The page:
In Carter I, we considered whether there was probable cause for the grand jury to indict the defendant as a youthful offender for involuntary manslaughter, whereas here, we consider whether the evidence at trial was sufficient to support her conviction of that offense beyond a reasonable doubt, a much higher standard for the Commonwealth to meet. In Carter I, however, we also addressed and resolved several legal principles that govern this case. We rejected the defendant's claim that her words to the victim, without any physical act on her part and even without her physical presence at the scene, could not constitute wanton or reckless conduct sufficient to support a charge of manslaughter. Carter I, 474 Mass. at 632-633. Rather, we determined that verbal conduct in appropriate circumstances could "overcome a person's willpower to live, and therefore ... be the cause of a suicide." Id. at 633. We also ruled that "there was ample evidence to establish probable cause that the defendant's conduct was wanton or reckless under either a subjective or objective standard." Id. at 635. See id. at 631, quoting Commonwealth v. Pugh, 462 Mass. 483, 496-497 (2012) (wanton or reckless conduct may be "determined based either on the defendant's specific knowledge or on what a reasonable person should have known in the circumstances"). As we explained, "an ordinary person under the circumstances would have realized the gravity of the danger posed by telling the victim, who was mentally fragile, predisposed to suicidal inclinations, and in the process of killing himself, to get back in a truck filling with carbon monoxide." Carter I, supra at 635. We further explained that "the defendant -- the victim's girl friend, with whom he was in constant and perpetual contact -- on a subjective basis knew that she had some control over his actions." Id. We also rejected the defendant's claims that the involuntary manslaughter statute, G. L. c. 265, § 13, was unconstitutionally vague as applied to her, Carter I, supra at 631 n.11; that her reckless or wanton speech having a direct, causal link to the specific victim's suicide was protected under the First Amendment or art. 16 of the Massachusetts Declaration of Rights, Carter I, supra at 636 n.17; and that her offense did not involve the infliction or threat of serious bodily harm, as required by G. L. c. 119, § 54, the youthful offender statute, Carter I, supra at 637 n.19. For the most part, we decline to revisit these legal issues today, as we discern no error in our earlier analysis. With these principles in mind, we turn to the defendant's arguments on appeal, providing further explication, particularly on the First Amendment claim, where we deem necessary or appropriate.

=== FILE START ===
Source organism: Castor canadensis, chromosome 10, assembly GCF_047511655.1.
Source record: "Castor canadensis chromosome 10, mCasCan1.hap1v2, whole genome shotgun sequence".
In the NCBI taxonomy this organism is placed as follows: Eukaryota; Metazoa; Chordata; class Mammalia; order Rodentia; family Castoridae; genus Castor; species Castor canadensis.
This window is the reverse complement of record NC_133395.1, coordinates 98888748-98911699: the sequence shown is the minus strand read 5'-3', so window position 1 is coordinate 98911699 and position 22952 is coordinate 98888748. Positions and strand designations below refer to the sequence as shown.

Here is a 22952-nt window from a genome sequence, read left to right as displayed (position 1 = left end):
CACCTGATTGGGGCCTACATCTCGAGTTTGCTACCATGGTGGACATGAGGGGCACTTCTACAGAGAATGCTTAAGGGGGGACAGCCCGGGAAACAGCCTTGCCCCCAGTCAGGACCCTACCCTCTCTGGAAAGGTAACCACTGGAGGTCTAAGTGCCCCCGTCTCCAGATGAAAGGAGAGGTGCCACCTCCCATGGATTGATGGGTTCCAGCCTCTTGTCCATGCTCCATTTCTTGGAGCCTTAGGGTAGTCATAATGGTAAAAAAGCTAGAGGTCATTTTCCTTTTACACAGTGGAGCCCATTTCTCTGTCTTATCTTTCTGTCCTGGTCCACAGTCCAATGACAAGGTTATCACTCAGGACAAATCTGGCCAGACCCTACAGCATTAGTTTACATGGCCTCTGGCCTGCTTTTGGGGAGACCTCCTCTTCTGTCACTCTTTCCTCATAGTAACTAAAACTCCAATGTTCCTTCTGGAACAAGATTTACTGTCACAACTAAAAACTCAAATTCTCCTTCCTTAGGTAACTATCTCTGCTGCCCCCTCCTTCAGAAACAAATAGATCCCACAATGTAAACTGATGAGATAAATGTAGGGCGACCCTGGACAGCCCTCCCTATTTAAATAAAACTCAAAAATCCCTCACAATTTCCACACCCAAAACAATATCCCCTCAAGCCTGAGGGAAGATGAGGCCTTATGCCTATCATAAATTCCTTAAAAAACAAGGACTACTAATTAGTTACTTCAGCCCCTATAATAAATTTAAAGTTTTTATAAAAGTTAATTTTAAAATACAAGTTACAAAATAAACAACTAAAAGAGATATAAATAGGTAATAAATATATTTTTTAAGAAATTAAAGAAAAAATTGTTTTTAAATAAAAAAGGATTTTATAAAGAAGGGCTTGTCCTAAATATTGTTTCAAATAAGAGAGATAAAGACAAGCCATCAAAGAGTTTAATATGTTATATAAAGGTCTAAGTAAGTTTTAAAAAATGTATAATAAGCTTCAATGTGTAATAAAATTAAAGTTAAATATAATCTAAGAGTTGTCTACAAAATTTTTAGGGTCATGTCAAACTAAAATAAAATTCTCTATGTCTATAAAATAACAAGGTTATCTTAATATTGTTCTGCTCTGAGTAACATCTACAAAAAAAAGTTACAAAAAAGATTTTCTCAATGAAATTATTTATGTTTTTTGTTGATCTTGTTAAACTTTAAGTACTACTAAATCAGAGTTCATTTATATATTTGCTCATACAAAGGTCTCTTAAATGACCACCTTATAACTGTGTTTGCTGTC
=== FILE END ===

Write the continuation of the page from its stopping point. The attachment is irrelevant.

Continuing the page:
a. Sufficiency of the evidence.

         The defendant argues that her conviction was unsupported by sufficient evidence.[8] In particular, she argues that, to the extent her conviction was based on the victim's getting out of the truck and her ordering him back into it, it was improperly based on her after-the-fact statement, in her text message to a friend, that the victim "got out of the [truck] because it was working and he got scared and I fucking told him to get back in," a statement she asserts is uncorroborated. It is true that a conviction cannot be based solely on the defendant's extrajudicial confession. Commonwealth v.Forde, 392 Mass. 453, 458 (1984). The defendant's statement, however, was not uncorroborated. "The corroboration rule requires only that there be some evidence, besides the confession, that the criminal act was committed ...